Broad and sporadic in reach, I work in many manners and for myriad purposes.
Observably, I draw from my mentoring Grandfather who is of equal parts witful whimsy and stoic solemnity.
While the right hand illustrates playful narratives which poke fun and undermine damaging paradigms, power structures, and cultural absurdity, the left paddles through the raging narratives of how beings struggle and thrive in keeping their heads above water—and how they relate to each other while in the frying pan.
And handiwork, no-holds-barred.
I use wood, wool, wax, paper, hide, oil, tar, sinew, earth and iron. Fibre and filament—industrial materials and traditional art making media. Media and process are important. They carry their own intrinsic value and conceptual weight. However esoteric these may be, everything used to make work can and should be calculated. I rally against the arbitrary and champion the reconsidered.
My work is increasingly multi-genre and mixed media–rooted in narrative and the human figure.
Most easily identified in the past as a printmaker, I have recently been integrating woodworking and craft skills into pieces and processes as well as incorporating my sensitivity to materials and knowledge of antiques, artifacts, and salvageable lumbers, metals, tools, and instruments. I now find myself drawing in these many ways.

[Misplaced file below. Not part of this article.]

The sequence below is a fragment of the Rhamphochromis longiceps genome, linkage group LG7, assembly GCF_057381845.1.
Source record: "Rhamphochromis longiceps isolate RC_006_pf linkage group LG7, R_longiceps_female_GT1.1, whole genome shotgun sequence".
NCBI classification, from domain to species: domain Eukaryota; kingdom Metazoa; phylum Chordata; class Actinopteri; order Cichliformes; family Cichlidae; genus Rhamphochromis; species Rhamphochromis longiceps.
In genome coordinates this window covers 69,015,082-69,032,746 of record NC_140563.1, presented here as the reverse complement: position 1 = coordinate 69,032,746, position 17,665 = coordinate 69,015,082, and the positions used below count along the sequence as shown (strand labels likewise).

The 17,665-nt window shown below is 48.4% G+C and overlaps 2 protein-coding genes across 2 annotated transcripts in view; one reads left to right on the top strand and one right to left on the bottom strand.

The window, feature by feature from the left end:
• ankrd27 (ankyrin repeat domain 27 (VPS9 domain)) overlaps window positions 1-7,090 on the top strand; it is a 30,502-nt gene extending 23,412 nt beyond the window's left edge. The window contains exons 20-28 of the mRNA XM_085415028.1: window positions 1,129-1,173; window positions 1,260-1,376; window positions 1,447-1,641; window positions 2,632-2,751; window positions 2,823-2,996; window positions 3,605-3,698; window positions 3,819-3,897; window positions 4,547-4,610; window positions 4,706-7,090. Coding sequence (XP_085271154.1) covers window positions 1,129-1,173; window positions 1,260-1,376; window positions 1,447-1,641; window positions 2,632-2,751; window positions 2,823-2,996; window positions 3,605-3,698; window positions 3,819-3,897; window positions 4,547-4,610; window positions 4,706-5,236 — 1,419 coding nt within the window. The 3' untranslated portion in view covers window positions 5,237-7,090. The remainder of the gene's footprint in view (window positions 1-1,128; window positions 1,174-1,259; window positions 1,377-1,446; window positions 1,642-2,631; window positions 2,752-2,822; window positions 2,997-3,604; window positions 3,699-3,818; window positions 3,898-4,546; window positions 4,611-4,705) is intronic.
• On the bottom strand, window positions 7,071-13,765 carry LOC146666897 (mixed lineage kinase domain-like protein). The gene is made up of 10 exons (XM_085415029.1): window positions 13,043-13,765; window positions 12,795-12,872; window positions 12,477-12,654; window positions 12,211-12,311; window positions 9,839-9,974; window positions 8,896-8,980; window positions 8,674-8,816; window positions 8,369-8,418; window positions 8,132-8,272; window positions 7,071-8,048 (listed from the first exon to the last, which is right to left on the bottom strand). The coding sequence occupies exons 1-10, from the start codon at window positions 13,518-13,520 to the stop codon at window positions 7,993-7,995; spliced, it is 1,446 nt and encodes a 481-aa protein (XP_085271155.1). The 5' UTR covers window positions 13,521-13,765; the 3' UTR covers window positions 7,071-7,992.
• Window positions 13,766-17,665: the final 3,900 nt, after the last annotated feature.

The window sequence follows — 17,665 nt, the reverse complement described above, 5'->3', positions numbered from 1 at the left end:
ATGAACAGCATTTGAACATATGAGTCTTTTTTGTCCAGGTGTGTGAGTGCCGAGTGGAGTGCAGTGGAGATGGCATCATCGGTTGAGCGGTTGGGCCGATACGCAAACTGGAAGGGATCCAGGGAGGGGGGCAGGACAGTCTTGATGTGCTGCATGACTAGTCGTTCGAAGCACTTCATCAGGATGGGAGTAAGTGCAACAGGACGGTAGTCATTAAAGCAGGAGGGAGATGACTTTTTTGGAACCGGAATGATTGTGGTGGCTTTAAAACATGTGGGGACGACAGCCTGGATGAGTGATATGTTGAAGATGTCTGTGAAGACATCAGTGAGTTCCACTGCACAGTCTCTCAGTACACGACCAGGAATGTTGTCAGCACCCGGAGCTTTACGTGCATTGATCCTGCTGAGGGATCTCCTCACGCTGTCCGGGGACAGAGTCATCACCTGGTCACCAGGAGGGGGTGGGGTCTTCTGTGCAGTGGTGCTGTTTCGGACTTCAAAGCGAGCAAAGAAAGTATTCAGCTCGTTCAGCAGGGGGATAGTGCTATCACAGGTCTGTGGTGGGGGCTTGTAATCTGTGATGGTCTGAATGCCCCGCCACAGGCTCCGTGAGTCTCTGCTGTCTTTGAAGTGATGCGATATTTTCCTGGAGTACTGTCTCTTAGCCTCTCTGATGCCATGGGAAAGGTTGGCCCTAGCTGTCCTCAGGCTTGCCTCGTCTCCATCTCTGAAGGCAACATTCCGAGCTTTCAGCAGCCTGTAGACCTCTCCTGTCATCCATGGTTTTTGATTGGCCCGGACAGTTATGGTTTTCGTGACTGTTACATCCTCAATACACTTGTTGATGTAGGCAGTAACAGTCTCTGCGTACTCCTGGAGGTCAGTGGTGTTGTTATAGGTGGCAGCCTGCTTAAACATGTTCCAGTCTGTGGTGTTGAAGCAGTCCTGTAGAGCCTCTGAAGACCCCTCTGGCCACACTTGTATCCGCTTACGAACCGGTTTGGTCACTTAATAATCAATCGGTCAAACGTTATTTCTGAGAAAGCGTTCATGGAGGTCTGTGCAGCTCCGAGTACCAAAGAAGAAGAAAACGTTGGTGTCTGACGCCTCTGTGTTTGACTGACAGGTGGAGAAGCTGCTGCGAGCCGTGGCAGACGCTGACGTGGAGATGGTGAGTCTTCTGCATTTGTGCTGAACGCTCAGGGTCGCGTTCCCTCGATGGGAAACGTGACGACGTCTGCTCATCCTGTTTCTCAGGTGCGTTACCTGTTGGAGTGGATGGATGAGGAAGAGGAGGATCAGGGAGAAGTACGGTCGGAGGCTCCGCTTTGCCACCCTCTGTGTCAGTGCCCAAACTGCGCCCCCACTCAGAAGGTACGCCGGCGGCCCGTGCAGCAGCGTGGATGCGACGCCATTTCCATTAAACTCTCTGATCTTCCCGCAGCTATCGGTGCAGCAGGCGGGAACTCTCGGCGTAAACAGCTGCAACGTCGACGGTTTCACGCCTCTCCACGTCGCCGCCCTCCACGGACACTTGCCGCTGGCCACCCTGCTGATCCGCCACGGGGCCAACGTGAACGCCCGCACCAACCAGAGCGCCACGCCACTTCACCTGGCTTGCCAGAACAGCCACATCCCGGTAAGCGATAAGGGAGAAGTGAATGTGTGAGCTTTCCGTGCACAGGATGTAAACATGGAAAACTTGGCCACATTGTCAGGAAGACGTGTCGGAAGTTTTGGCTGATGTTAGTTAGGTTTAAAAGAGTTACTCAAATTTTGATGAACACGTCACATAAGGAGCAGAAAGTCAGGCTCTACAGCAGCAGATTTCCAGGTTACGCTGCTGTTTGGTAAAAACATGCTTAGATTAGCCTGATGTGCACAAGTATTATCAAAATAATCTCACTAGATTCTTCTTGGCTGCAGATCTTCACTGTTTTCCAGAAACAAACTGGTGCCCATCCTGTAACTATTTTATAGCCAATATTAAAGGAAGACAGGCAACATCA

While critical theory, analysis, politics, sociology, spirituality, and a variety of other broad considerations are ambivalent throughout my work, I am especially interested in settler/Indigenous studies, colonialism, diaspora, migration, history, language, and myth with a focus on the dynamics of cultural and language loss, preservation, and revitalization. Above all, I admit I am obsessed with tracing things to their origins.
I am highly concerned with authenticity and critical engagement with histories, particularly my own.